Manufacturing Smiles: remembering the Transit of Venus one week later
On June 5, 2012 a community of Chicagoans gathered at Adler Planetarium to witness an event that will not take place again until 2117. Chances are, only 1-5 people currently alive will be alive for the next Transit of Venus, and they are currently less than 6 months old. The following is a happy story about the Transit of Venus as Tom saw it via his Canon Rebel T3 and the Twitter hashtag: #AdlerTOV.
Adler reported an estimated 6,000 people showed up on their doorstep to witness the transit which received press from Huffington Post and every news station in Chicago.
With 6,000 people and only a handful of telescopes, lines were longer than Six Flags on a busy summer day. Fortunately, NASA provided Adler with NASA-approved Solar Viewing Glasses; no need to wait for the telescope, when you have a pair of these epic glasses:
Meet Sara(h). Tom noticed her walking around with a HUGE smile. He asked, “Either you just received some very good news, or you saw Venus. Which?” To be a part of something so rare, and spectacular, the Venus transit was a smile manufacturing hot spot.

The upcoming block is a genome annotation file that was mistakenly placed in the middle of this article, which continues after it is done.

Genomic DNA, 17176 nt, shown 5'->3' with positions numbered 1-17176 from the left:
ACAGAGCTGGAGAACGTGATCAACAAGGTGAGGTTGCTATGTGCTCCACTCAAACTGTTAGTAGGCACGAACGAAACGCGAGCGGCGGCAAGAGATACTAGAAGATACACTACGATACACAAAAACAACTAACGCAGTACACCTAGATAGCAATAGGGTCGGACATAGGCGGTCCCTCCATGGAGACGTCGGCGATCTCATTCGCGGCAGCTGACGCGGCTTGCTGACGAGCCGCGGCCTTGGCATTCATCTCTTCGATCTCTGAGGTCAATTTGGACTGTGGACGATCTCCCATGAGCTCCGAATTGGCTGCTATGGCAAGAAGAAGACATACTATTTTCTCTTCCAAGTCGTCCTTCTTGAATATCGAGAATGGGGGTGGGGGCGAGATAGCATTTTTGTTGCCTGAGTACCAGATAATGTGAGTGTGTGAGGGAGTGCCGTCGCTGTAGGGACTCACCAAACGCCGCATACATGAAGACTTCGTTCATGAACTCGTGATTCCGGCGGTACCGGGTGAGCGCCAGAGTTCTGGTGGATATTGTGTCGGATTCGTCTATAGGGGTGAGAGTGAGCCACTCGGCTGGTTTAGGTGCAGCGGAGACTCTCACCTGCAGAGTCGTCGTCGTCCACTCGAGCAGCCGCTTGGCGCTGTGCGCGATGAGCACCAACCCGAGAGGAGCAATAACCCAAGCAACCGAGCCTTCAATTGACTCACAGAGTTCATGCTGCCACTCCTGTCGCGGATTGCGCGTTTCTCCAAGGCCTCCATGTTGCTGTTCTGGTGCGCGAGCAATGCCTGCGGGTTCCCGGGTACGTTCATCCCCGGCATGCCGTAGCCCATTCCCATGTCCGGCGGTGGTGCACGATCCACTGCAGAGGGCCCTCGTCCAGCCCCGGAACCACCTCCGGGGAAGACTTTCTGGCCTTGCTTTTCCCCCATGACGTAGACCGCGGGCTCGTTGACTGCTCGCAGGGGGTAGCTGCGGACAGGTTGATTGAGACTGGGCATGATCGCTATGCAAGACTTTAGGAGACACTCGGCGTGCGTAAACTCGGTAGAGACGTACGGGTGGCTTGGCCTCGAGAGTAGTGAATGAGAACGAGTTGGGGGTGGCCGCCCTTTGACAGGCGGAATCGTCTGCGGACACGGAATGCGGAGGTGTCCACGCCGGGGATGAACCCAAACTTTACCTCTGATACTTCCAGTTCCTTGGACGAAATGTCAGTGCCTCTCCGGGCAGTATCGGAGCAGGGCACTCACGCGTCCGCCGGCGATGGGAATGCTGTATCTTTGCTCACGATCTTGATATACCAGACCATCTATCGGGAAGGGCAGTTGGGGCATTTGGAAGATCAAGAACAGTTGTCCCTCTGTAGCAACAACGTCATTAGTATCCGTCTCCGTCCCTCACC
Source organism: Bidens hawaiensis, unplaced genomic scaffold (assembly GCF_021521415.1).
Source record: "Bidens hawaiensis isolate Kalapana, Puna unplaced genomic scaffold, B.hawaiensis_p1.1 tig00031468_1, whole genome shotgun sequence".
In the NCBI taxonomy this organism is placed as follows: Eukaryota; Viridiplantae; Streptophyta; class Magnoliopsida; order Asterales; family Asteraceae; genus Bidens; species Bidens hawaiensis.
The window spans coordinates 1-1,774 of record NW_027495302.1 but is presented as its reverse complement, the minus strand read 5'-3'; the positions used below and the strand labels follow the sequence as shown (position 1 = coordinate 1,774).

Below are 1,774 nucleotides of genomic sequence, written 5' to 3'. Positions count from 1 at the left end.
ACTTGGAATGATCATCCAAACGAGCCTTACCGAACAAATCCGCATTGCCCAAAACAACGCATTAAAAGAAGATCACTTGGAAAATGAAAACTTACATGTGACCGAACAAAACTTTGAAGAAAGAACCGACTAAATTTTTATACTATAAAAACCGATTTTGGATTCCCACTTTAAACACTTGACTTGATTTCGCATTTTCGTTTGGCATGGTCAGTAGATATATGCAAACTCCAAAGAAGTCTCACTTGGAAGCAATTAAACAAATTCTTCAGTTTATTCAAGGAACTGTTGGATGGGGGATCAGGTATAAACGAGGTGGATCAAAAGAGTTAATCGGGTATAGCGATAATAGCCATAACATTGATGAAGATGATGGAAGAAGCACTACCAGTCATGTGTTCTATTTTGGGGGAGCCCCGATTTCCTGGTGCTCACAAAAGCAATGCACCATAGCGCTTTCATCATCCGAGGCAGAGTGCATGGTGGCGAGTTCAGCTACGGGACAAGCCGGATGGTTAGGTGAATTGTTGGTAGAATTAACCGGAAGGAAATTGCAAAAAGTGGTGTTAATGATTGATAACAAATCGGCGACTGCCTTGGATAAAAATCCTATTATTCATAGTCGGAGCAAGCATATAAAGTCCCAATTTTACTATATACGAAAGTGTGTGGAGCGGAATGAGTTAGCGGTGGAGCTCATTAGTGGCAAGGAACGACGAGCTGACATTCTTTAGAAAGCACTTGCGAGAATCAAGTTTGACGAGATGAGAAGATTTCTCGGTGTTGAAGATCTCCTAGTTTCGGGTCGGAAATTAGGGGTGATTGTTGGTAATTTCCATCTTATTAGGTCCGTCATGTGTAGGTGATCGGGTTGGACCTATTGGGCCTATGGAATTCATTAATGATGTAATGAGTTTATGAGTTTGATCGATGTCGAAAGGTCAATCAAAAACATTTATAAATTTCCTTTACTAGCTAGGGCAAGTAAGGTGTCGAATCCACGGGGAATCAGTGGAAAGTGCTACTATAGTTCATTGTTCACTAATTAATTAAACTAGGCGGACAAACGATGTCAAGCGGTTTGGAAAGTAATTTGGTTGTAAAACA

The Transit of Venus wasn’t the only rare event. Conglomerations of humans are a magnet for hungry sea gulls.
As the sun set behind the Chicago skyline, this photo is one of the last images of Venus any living human will see with the naked eye. See it? The little black dot on the homemade solar-viewing apparatus…
A joke from the Jonathan Brandmeier Show:
And finally, where there’s a collection of people, there’s a pair of interesting shoes. Tom satisfied his shoe fix by finding a woman wearing these Most Interesting Shoes at #AdlerTOV. Thank you for reading, chase the smile and letUbeU.